This article suggests that an increasing number of farmers are seeking to manage and hedge their financial risks by entering into financial and commodity exchanges.
The article also points out that these types of products are to "manage your risk, not for speculation, but control".
Some view hedging products as "speculation" or a "gamble". The intention is to try and benefit from any variances in commodity exchange rates, by agreeing to a set rate. Different products exist where businesses could attempt to benefit from either an increase or a decrease in commodity rates.
However, as with anything, when the arrangement works the way that it is intended then no issues arise. When used properly hedging can be an excellent tool for managing risk. Where businesses often encounter issues is where they fail to fully appreciate or understand the consequences of entering into such agreements.
If managing risk by entering into these products appeals to a business then I strongly recommend that they seek independent financial advice from a hedging specialist.
When things do not work out as expected, this can have significant financial implications that result in considerable loss.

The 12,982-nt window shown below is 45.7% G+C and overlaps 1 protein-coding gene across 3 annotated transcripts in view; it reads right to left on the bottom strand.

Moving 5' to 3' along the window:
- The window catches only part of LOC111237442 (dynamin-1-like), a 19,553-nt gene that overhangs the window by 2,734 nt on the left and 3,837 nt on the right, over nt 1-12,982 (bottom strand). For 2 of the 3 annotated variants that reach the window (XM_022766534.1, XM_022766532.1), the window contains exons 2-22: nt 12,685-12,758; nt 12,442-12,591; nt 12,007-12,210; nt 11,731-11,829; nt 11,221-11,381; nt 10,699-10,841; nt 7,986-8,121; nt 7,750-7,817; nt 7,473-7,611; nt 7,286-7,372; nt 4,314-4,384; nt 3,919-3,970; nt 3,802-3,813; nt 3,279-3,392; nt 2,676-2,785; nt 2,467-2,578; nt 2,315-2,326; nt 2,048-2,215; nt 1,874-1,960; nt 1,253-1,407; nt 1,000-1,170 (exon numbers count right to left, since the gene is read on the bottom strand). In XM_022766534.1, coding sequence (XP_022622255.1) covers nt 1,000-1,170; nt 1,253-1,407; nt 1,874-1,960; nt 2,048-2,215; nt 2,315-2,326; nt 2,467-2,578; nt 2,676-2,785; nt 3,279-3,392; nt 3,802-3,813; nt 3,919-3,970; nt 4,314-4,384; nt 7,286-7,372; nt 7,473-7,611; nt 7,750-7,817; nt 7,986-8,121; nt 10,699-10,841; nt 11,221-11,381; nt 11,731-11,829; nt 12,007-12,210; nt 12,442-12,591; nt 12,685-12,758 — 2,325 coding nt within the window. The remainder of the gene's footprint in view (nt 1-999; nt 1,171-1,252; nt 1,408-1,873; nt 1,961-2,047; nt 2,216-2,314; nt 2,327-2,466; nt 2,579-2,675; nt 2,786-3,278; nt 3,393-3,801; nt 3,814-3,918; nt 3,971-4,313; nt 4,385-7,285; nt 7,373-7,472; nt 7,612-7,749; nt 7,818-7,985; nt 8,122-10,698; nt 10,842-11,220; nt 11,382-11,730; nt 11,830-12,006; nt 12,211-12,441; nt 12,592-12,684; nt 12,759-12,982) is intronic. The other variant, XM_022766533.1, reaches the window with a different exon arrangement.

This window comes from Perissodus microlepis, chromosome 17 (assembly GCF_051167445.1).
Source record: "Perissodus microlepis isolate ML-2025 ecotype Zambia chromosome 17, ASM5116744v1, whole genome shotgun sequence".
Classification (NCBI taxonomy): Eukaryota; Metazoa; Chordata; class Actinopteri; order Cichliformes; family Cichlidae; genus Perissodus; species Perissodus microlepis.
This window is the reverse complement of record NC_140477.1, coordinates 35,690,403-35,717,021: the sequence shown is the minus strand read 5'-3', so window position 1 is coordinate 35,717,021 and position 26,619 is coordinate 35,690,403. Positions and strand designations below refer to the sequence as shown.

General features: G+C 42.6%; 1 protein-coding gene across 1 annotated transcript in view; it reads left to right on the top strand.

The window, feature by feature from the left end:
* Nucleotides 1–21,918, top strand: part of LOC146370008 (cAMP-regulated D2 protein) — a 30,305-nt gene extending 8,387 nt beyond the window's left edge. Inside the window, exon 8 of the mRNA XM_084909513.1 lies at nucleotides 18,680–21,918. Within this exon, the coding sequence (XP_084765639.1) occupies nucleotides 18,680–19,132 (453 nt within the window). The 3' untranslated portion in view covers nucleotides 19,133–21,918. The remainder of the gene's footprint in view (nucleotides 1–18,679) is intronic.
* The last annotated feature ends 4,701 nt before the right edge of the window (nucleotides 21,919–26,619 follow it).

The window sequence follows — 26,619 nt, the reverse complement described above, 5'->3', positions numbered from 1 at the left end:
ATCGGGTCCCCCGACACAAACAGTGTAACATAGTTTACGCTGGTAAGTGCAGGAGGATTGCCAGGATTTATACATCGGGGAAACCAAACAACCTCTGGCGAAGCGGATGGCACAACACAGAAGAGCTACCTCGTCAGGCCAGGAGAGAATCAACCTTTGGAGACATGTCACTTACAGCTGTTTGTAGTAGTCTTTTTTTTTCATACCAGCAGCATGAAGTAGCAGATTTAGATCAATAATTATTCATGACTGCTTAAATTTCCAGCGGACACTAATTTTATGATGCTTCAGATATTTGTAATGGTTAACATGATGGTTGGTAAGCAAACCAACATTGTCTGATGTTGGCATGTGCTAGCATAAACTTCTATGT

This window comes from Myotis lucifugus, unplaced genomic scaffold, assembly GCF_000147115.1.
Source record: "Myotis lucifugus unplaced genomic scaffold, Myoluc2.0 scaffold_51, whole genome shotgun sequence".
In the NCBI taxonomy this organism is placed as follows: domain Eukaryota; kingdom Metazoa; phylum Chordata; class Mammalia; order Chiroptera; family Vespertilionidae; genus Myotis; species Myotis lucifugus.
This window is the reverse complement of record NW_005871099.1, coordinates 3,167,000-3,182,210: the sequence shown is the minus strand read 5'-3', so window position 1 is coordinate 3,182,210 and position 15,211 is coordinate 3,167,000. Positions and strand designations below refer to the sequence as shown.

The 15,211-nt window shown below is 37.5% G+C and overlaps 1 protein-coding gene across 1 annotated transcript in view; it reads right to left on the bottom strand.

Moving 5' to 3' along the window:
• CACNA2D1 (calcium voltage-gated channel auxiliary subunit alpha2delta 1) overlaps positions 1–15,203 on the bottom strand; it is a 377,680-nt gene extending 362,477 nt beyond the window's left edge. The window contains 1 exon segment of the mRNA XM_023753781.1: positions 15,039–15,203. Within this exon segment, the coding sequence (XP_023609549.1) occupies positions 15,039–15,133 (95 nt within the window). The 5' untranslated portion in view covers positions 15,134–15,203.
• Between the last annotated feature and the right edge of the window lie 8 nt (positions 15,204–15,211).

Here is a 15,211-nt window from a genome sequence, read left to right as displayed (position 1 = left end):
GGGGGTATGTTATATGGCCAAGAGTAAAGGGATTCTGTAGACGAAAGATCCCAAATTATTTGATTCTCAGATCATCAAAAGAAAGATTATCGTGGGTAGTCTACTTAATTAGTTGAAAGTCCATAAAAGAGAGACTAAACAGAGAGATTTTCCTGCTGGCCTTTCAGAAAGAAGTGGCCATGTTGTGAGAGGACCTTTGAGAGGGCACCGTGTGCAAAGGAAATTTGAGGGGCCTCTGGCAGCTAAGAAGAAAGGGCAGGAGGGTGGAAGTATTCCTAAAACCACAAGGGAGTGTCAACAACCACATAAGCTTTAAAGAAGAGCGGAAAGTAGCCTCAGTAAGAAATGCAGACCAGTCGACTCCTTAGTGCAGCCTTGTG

If you have taken out a hedging product and feel that it is not performing as expected, please contact Sophie Samani 0121 214 1215 or email Sophie at email@example.com
Farmers who have traditionally hedged their grain price by forward selling to a merchant are understanding they need to spread their counterparty risk and attain the keenest price available. In the same way that global businesses hedge their risk through the financial and commodity exchanges, we are finding that many farmers are now looking to the same markets to help manage price risk within their own business. The exchanges offer liquidity, transparency and security and these exchanges may be accessed through well-funded and regulated brokers.Futures and options can be used to help manage your risk, not for speculation, but control.